Nokia debuts smarter feature phones

Shiv Putcha/Ovum
17 Nov 2011
00:00

At Nokia World 2011, Nokia announced a new product range called Asha that is targeted at emerging markets. The company announced that it would release four models based on its Series 40 (S40) platform, the Asha 200, 201, 300, and 303.

The prices of the phones will range from €60 ($80) to €115. “Asha” is a Hindi word meaning “hope”, but it also refers to aspirations and the drive to achieve them. Aspiration is an important factor in emerging markets, and Nokia is seeking to exploit this with its Asha product line.

While the announcement of the Asha product line was overshadowed by the launch of the Lumia smartphone, we believe that it is a significant advance for Nokia in their quest to reach their “next billion” users. The Asha feature phones will also build on the “halo effect” generated by Nokia’s recent success with dual-SIM phones in emerging markets.

The timing of the launch is important, and it shows that Nokia is aware that its strength still lies in feature phones. Nokia is increasingly dependent on its feature phone business, with the proportion of its total shipments made up of feature phones rising from approximately 75% in 3Q10 to 85% in 3Q11.

These figures demonstrate that Nokia needs to continue to drive feature phone sales while building bridges to “smarter” experiences. The company cannot afford to get caught between the iOS/Android smartphones at the high end of the market and the inexpensive devices made by Chinese vendors at the low end. While Nokia’s scale advantages mean that it is better positioned to compete with the Chinese-made devices, a more serious long-term threat is from low-cost Android devices. Nokia’s ability to successfully defend its dominance in the feature phone market will depend on its ability to quickly upgrade S40 and establish its developer ecosystem for the new platform.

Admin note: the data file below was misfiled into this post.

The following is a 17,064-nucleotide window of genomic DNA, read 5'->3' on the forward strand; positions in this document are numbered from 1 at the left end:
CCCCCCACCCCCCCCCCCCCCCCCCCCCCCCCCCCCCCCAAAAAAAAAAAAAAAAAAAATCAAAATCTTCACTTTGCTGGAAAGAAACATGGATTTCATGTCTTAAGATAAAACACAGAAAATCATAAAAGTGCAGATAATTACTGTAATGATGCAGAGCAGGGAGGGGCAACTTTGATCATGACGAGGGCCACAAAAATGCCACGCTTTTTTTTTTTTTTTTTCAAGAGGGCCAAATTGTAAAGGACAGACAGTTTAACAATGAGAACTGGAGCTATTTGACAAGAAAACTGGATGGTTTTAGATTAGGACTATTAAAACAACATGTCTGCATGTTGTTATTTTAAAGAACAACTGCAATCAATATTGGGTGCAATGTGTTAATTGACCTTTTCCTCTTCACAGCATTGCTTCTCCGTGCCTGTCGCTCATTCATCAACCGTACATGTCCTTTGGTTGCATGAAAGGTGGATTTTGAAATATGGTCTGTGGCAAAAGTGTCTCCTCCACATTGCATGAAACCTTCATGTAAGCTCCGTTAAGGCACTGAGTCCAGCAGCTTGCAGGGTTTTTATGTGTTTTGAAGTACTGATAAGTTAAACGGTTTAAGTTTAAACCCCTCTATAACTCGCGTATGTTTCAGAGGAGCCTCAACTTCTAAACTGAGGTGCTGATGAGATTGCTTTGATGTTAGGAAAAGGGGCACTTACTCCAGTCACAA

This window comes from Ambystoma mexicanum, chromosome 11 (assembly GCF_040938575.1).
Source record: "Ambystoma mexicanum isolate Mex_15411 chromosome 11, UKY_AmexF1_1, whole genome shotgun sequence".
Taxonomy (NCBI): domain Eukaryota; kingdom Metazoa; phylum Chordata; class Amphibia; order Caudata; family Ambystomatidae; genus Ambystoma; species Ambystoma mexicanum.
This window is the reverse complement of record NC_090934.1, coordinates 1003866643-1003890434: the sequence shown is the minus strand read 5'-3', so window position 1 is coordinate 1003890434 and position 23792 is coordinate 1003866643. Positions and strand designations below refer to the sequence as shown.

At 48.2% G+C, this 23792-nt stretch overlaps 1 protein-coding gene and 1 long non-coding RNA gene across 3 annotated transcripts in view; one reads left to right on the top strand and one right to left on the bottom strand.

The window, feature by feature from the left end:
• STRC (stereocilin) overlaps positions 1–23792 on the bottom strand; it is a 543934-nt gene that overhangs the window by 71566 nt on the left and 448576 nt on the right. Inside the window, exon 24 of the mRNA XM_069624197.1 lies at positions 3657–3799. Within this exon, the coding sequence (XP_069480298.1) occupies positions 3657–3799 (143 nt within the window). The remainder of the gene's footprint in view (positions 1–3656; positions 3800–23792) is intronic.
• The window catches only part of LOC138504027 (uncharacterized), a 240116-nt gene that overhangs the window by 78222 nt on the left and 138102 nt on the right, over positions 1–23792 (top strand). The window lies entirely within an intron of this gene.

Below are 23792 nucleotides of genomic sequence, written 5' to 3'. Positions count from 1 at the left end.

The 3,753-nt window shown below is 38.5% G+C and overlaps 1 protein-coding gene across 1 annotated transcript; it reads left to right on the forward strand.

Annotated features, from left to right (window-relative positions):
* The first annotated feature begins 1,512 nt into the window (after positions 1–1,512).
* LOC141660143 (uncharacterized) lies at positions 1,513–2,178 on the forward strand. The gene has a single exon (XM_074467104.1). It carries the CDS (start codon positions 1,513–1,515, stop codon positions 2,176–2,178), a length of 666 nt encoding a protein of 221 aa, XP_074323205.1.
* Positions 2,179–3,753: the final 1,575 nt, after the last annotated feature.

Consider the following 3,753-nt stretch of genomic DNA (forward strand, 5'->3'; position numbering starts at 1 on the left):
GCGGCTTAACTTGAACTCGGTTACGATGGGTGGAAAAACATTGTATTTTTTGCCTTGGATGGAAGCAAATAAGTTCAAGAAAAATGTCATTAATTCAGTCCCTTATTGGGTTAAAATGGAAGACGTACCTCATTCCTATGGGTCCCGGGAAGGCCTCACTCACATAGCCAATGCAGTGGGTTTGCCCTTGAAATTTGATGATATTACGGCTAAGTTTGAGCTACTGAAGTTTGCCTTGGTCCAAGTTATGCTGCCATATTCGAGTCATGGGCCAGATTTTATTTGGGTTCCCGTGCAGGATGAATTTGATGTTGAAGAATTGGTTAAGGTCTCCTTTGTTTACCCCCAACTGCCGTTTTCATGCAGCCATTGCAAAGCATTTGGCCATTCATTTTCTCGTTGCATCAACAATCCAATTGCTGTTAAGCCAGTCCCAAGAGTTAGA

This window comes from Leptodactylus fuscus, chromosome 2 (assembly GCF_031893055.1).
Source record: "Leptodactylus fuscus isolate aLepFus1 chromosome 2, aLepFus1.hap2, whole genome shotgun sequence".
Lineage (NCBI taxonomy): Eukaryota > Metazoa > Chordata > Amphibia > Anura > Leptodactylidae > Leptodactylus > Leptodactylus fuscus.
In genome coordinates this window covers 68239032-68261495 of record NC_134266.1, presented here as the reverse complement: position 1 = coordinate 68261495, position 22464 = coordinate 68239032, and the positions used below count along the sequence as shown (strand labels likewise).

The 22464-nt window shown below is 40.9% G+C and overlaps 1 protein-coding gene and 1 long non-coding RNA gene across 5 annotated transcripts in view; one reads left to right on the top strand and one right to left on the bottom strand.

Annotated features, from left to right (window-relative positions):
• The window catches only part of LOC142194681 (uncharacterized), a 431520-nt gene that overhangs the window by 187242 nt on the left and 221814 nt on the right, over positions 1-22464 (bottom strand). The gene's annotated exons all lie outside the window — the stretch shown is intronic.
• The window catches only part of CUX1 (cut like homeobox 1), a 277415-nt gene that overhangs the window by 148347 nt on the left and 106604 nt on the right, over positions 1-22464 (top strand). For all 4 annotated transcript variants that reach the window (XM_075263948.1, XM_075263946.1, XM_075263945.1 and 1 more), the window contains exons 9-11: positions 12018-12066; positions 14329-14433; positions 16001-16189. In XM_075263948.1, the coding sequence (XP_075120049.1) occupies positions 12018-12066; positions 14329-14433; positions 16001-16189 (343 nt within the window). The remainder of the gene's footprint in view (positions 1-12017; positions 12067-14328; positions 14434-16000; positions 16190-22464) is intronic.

The launch of the Asha range is timely as Nokia’s traditional strength in feature phones is under threat from inexpensive Chinese-made devices and the increasing affordability of Android smartphones. While Nokia can leverage its scale advantages to combat the threat from the Chinese vendors, low-cost Android smartphones represent a more serious long-term challenge.

To combat the threat posed by inexpensive Android smartphones, Nokia needs to upgrade S40 from a simple realtime operating system to a smartphone-like OS. Nokia’s strategy for this is twofold. Firstly, it is rumored that S40 will be upgraded to the Meltemi OS, which is likely to be a simplified version of MeeGo. This will allow Nokia to expand its delivery options of apps beyond the current method of embedding apps on S40 devices. Secondly, Nokia will try to convince the developer pool to create content and apps for the Nokia Store using the Qt framework, which promises to allow smooth and quick porting of apps to the S40 platform.

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